16. We have the evidence of P.W. 14 who speaks about the confession of A1 and A2 before him about the murder of Krishnegouda. According to the prosecution on 16-9-1995 at about 5.00 p.m. appellants 1 and, 2 visited his house and appellant 1-Savakka informed that as her husbaitd suspecting her character and conduct was intending to finish her off, therefore she along with her mother and two persons from Bandrolli committed the murder of her husband-Krishnegouda. It is the further case of the prosecution that when father of P,W. 1 suspecting them was trying to get them arrested, these two accused approached P.W. 14. Unfortunately, this witness has turned hostile and even denies his acquaintance with A1 and A2 prior to the incident in question. He says A1 and A2 came to their house requesting him to send them to Sholapur to eke out livelihood. Except this, he does not know anything else about A1 and A2, During the cross-examination of this witness the prosecution was not able to elicit anything in support of the case of the prosecution.

17. The prosecution relied upon the evidence of P.W. 3, the grandson of A2-Mallawwa and son of Smt. Bhagawwa. He admits that deceased-Krishnegouda was living at Jeevapur. He has stated that he never made statement about the knowledge of death of Krishnegouda. The prosecution intended to establish that when the deceased and A1 were living in the house of A2-Mallawwa, the deceased used to suspect her character and quarrelled with her. He even threatened to finish her. After they

returned from Goa they went to Mabanur to attend the funeral of brother of P.W. 1 and came back. The prosecution further tried to bring out fact of this witness, that on 4-6-1995 at 12.00 noon when he was in the house along with Mallawwa, A1 and A3-Bhojappa, A4 and A5-Hanu-mantha came there. At about 3.00 p.m. they had lunch. A1 pulled the left hand of deceased and A2 pulled the right hand of deceased. When the deceased fell on the ground on his back A4 sat on both the legs and 3rd accused gave 7 or 8 blows with chilly grinding stone on the chest. A5-Hanumantha also hit him with iron scale on the head. Head was broken and there was heavy bleeding. The dead body was pushed into a gunny bag and kept in the granary of the house. The granary was covered with stones. He was frightened. A3 to A5 left the house. A1 and A2 were moving around stealthily. According to the prosecution the above information was given by this P.W. 3 when they visited the house of A2-Mallawwa. It further contended that he showed the place where Krishnegouda was murdered and pointed out the chilly grinding stone which was seized. In the cross-examination by the Prosecutor the above statement is totally denied except admitting the relationship between him and others. He even denies collection of bloodstained mud and sample mud at his instance in the house.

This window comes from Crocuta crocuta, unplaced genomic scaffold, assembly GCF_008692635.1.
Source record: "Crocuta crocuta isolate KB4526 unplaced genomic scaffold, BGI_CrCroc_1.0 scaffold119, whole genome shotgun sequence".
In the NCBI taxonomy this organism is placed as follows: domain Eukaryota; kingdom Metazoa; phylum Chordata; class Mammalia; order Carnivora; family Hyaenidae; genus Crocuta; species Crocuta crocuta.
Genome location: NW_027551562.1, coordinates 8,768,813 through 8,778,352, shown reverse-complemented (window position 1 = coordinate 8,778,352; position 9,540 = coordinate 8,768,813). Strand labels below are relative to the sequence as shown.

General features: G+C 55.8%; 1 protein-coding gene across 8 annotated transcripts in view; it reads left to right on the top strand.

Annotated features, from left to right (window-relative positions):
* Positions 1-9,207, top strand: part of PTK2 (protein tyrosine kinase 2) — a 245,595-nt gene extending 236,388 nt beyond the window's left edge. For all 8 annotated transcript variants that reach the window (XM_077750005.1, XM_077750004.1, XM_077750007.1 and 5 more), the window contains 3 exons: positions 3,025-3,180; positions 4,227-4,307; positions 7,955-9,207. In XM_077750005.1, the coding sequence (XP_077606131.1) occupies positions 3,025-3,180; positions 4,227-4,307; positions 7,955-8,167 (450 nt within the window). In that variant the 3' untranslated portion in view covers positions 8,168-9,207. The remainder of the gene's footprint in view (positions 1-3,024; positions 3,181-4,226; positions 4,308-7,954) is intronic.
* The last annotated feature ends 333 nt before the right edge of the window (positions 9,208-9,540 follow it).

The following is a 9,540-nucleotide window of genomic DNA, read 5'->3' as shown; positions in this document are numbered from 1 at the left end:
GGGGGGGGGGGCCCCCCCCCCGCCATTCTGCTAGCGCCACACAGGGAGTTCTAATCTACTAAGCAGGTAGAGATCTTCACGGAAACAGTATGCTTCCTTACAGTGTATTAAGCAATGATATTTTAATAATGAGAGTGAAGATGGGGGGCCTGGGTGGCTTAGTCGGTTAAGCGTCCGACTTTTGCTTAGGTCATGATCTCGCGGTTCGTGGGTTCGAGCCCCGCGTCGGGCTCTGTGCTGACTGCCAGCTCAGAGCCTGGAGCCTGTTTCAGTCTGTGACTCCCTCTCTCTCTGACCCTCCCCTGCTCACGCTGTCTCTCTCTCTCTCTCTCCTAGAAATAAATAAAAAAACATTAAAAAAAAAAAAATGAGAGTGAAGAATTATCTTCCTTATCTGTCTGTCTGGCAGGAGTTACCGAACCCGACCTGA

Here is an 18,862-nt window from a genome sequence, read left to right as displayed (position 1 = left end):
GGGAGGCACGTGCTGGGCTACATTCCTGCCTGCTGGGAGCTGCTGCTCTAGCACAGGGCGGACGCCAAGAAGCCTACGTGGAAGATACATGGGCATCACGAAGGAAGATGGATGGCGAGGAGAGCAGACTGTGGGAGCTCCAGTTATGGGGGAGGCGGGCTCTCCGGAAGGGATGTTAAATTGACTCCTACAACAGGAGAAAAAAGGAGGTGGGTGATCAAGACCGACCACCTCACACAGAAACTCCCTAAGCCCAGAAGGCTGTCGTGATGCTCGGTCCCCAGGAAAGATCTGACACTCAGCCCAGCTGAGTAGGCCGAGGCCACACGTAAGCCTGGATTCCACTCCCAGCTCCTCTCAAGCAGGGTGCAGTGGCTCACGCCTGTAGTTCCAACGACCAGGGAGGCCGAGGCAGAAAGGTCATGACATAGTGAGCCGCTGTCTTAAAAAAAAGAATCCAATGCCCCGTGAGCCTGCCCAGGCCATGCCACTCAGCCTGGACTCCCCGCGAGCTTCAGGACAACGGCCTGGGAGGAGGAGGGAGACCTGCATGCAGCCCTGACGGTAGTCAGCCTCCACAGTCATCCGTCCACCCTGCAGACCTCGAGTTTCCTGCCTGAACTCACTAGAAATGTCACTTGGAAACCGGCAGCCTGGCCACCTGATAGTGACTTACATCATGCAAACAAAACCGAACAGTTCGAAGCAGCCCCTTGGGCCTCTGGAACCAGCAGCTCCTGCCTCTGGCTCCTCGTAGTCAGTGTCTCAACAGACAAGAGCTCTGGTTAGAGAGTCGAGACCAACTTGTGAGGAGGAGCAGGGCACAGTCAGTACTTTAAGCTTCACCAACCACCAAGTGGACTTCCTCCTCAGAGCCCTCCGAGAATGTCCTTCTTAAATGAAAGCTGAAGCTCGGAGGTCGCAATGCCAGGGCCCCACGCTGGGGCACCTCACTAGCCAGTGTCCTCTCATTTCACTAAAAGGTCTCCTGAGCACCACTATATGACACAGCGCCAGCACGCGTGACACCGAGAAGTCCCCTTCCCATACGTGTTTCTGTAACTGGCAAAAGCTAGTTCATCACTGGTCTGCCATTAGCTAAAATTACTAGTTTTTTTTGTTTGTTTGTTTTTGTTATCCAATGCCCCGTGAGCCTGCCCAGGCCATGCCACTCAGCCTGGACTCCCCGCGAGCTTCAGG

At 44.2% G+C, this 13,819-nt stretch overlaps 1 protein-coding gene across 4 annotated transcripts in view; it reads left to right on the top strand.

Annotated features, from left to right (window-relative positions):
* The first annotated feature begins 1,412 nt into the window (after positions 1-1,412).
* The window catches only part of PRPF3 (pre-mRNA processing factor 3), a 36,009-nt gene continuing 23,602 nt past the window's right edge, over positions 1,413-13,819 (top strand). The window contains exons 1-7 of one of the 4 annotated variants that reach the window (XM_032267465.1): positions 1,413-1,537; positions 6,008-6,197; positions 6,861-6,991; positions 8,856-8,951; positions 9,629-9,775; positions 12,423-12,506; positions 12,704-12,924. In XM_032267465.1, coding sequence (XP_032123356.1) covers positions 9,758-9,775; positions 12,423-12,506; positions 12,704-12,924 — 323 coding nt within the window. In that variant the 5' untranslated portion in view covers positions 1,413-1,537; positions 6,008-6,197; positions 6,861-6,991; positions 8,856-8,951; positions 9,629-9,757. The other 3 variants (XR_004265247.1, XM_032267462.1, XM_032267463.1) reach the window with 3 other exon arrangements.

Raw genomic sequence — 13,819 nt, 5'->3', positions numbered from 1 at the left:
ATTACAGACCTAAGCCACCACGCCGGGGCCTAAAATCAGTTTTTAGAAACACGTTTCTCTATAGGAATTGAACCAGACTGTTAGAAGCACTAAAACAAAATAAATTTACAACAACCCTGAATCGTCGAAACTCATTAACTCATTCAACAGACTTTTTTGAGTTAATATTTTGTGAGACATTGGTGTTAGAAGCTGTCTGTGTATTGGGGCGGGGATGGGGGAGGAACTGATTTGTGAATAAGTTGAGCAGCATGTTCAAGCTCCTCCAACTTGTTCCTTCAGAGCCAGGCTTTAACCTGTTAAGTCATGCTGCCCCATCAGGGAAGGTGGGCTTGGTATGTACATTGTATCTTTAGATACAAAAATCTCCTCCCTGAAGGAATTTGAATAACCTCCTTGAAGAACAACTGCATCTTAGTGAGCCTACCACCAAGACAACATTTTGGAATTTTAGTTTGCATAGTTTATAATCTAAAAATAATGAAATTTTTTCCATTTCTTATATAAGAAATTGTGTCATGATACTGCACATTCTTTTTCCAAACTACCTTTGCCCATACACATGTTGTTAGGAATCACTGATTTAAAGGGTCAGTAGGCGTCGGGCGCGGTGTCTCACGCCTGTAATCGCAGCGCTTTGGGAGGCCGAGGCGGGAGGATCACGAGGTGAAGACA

18. P.W. 11, the P.S.I. at the relevant time speaks about P.W. 1 visiting the police station and lodging the complaint. He says several persons accompanied P.W. 1 but he does not know who they were? P.W. 17 is the I.O. who completed the investigation. He is the one who recorded the statement of P.W. 3. Though this witness says P.W. 3 gave such statement, P.W. 3 himself has denied the said statement. According to this witness spot mahazar was drawn as shown by Pundalika. But however, the witnesses for the spot mahazar have turned hostile except P.W. 12. According to this witness at the instance of P.W. 3 several articles were seized i.e., bloodstained mud, sample mud, lungi from granary. He further says A3 gave voluntary statement as per Ex. P. 32 and showed the spot where the dead body was burnt. The said mahazar is at Ex. P. 32. It was land of P.W. 7-Bheemasheppa. Ex. P. 24 is the second spot mahazar. At a distance of two furlongs the river Malaprabha is situated where the burnt bones and ashes were thrown. Nothing was seized. Ex. P. 25 is the other mahazar. A4 and A5 were arrested on 2-10-1995. According to him, Exs. P. 33 and P. 34 are the voluntary statements. At Bandrolli A1 pointed out bloodstained iron scale which was seized under mahazar Ex. P. 20. A4-Suresh showed the bullock cart and two bullocks. They were seized under Ex. P. 21. However, bullocks and bullock cart were not at all produced before the Court. No doubt the RTC extract of land of Bheemasheppa was obtained. The Chemical Examiner Report at Ex. P. 38 says bones were not suitable for examination. It is pertinent to note that in the investigation report the Investigation Agency never thought of going to Goa to enquire whether Krishnegouda visited after Moharam. To go to Bandrolli to Jeevapur one has to go through the main road covering a distance of 25 kilometres. It was elicited through this witness that P.W. 2 had never stated that on

one afternoon he saw Krishnegouda and five accused talking and quarrelling with each other.